To determine which genes showed a sex difference in expression, hybridization to each spot was background-corrected and normalized relative to the mean hybridization of all autosomal genes for that animal, averaged within an animal across all spots for each gene, and then compared between males and females with a paired t-test for each gene. Using the Q statistic [50], we set the false-discovery rate (FDR) at 10% in each tissue. To determine whether a gene was expressed at a significantly higher level in two or more tissues, we adopted a t-test value of p = 0.1 as the criterion for genes judged to be higher, because the probability that a gene reached that level in two tissues will typically be much smaller than 0.1 (for example, if expression in two tissues is independent, the probability would be (0.1)2 = 0.01).

Chicken array analyses

Twenty male and 20 female white leghorn embryos were harvested at 14 days of incubation. Brain, liver, and heart were removed, and RNA was extracted from each tissue using Trizol as described above. RNA samples were pooled (three to four animals per pool, five pools per sex). Hybridization to Affymetrix Chicken Arrays was performed by the UCLA DNA Microarray Core under the auspices of the NIH Neuroscience Microarray Consortium [51]. Array data are available from Gene Expression Omnibus (GEO) [52] (accession numbers GSE6843, GSE6844, GSE6856).

DChip software [53] was used for the normalization and filtration of the raw Affymetrix data. Following background subtraction, the invariant set normalization procedure was applied, which uses a subset of array probes with small differences between two arrays to fit the normalization curve. For each tissue, all arrays were normalized against the median male reference array because test normalizations showed no difference in the results when normalizing against male or female. To exclude genes that were not confidently detected in the arrays, we filtered out probes that had a less than 60% 'present' call in the arrays used. Normalized and filtered data were further analyzed using algorithms developed in R (version 2.10.2 [54]) with the help of R and Bioconductor packages including 'stats' (Fisher's Exact Test, KS test, Mann-Whitney U), 'genefilter' (t-test), 'qvalue' (FDR), and 'diptest' (Dip test). To reduce the number of genes represented twice in the probe list, we averaged expression values for probes that were identical in the first two parts of the probe ID (for example, the values for Gga.10049.1.A1_at and Gga.10049.1.S1_at were averaged). We excluded probes that had any missing hybridization values. Chromosomal linkage of probes was determined using 28 November 2006 Affymetrix annotations based on release 2.1 of the chicken genome [45]. Genes assigned to Unknown random, M, E22C19W28_E50C23, E22C19W28_E50C23_random, E64, E64_random, W and W random chromosomes were excluded from analysis. The final number of probe sets analyzed was 18,920 for brain, 16,506 for liver, and 17,757 for heart.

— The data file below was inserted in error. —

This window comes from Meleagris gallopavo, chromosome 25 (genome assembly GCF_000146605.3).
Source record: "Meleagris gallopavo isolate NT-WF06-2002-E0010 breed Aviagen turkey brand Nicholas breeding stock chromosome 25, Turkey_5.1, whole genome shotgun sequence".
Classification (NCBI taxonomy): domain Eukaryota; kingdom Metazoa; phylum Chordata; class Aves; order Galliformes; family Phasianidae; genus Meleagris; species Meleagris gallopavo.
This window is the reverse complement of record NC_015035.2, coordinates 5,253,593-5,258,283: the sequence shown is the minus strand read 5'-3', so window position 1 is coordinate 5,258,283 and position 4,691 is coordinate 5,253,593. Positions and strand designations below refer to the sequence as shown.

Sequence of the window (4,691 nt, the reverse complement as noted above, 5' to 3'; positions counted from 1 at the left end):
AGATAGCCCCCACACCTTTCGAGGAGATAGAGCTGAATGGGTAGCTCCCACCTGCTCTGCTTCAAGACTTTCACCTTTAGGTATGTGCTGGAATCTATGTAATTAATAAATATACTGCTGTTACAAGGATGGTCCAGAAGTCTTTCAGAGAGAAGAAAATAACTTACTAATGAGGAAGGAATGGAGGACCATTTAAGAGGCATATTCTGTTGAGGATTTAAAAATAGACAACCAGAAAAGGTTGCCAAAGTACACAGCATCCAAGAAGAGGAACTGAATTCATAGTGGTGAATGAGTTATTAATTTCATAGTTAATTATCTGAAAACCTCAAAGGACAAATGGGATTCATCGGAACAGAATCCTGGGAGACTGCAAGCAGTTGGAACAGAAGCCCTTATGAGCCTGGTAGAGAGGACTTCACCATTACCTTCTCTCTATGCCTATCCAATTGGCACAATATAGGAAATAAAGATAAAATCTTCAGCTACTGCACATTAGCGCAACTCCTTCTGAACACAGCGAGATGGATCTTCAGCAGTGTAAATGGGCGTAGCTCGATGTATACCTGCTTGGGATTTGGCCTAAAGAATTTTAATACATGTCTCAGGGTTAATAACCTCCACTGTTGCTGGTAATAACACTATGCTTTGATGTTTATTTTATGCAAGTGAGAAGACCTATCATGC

For seven chicken genes, we used quantitative RT-PCR to confirm the sex differences detected with the microarray analysis (Table 3 and Additional data file 3). Total RNA from the same sample for microarray (five samples for each sex, each sample contains four different animals) was tested using SYBR Green as described above for zebra finch. The expression of each gene was calculated from a standard curve and divided by the average value of expression for β2-microglobulin and β-actin. Sex differences in expression were analyzed with paired t-tests. The microarray and quantitative RT-PCR methods gave good agreement (see Table 3).

We analyzed the Z:A ratios of five microarray expression studies of other investigators utilizing 52 cDNA microarrays on chicken tissues. Raw values for A and Z genes were background-subtracted before calculating Z:A ratios. Array data were obtained from GEO database accessions GSE3347, GSE3723 [55], GSE3227, GSE3226 [56], and GSE1794. GSE3347 involved 12 arrays on 12 biological replicates from spleen and bursa of viral-loaded P24 chicks, containing 10,811 A genes and 405 Z genes. GSE3723 arrays on HTC avian macrophage cell lines stimulated with Eimeria contained 12 arrays with 11,265 A and 468 Z genes. GSE3227 arrays with four biological replicates, on embryonic day (E)10–17 pituitaries contained 16 arrays, with 4,446 A and 121 Z genes. GSE3226 arrays on E17-P3 pituitaries had 4,446 A genes and 121 Z genes and were made up of six arrays. GSE1794 arrays using macrophages derived from peripheral blood lymphocytes stimulated with whole Escherichia coli or lipopolysaccharide contained six arrays with 11,265 A genes and 468 Z genes.